This is exactly how theoretical models of economic agents are built. Most economic models are Markov; economic agents, like the perfect chess players I describe above, are assumed to be infinitely-forward-looking, rational, and have infinite computational ability (which of course they would need to perform the kind of optimizations I described above).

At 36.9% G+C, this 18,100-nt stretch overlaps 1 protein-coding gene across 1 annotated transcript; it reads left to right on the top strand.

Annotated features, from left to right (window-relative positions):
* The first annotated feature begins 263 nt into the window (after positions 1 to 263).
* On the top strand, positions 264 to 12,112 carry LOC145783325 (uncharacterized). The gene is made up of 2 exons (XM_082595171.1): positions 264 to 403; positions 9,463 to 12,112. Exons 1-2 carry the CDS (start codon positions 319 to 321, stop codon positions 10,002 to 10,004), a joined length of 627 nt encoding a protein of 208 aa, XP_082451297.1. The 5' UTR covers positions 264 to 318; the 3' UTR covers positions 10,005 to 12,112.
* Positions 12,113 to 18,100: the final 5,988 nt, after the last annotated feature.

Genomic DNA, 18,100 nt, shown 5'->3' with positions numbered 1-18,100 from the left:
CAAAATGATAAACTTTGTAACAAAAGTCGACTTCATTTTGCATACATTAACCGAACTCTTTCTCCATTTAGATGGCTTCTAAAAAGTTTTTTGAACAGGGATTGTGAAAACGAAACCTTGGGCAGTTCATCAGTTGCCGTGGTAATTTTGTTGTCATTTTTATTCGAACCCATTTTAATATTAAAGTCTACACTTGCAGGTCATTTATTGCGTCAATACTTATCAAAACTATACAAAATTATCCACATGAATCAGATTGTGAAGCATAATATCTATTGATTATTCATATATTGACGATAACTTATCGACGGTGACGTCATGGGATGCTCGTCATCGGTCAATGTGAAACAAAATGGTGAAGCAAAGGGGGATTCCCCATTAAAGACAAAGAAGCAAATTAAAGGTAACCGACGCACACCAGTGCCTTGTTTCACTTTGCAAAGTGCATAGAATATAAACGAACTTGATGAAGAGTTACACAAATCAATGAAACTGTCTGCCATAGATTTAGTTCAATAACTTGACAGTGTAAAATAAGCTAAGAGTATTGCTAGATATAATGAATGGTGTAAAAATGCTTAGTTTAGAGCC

You might then ask, what about the computer chess engines? Have they solved the game of chess, in that they are perfectly able to produce the optimal chess move given any particular board layout? It turns out that the answer to that question is no. There are many chess engines out there. The best at the moment seems to be Stockfish, an open-source collaborative effort (available at www.stockfishchess.org). Stockfish wins most, but not all, of the computer chess tournaments. Exactly how Stockfish works is beyond the scope of this post. But importantly, it does NOT determine the exact best move given a position by iterating backward from all final possible positions to the current position, as our rational economic agent would. There are too many possible chess games (>10^120) to make this approach computationally feasible. Rather, Stockfish is based on a heuristic numerical score for any given board layout. It iterates forward from the current position a certain number of moves, choosing the heuristic-maximizing move in each position, and evaluates the final position after those moves using a combination of its heuristic ranking and chess tables (e.g. a king and a rook will always beat a lone king, assuming optimal play etc). In this way, Stockfish produces an evaluation of the current board position, which is expressed in an unclear unit called 'centipawns'. An advantage of more than 1.5 centipawns for any side would result in a clear victory for a chess master; a gap of more than 4 is insurmountable. Note that the idea that a particular position can be ranked is a clear admission that Stockfish has not fully solved the game: a fully-solved solution to chess would eliminate randomness. Each board position could then be ranked in one of only three ways: a draw, a victory for white or a victory for black. To be clear, even though Stockfish may not be perfect, it is very very good - even human grandmasters cannot beat it.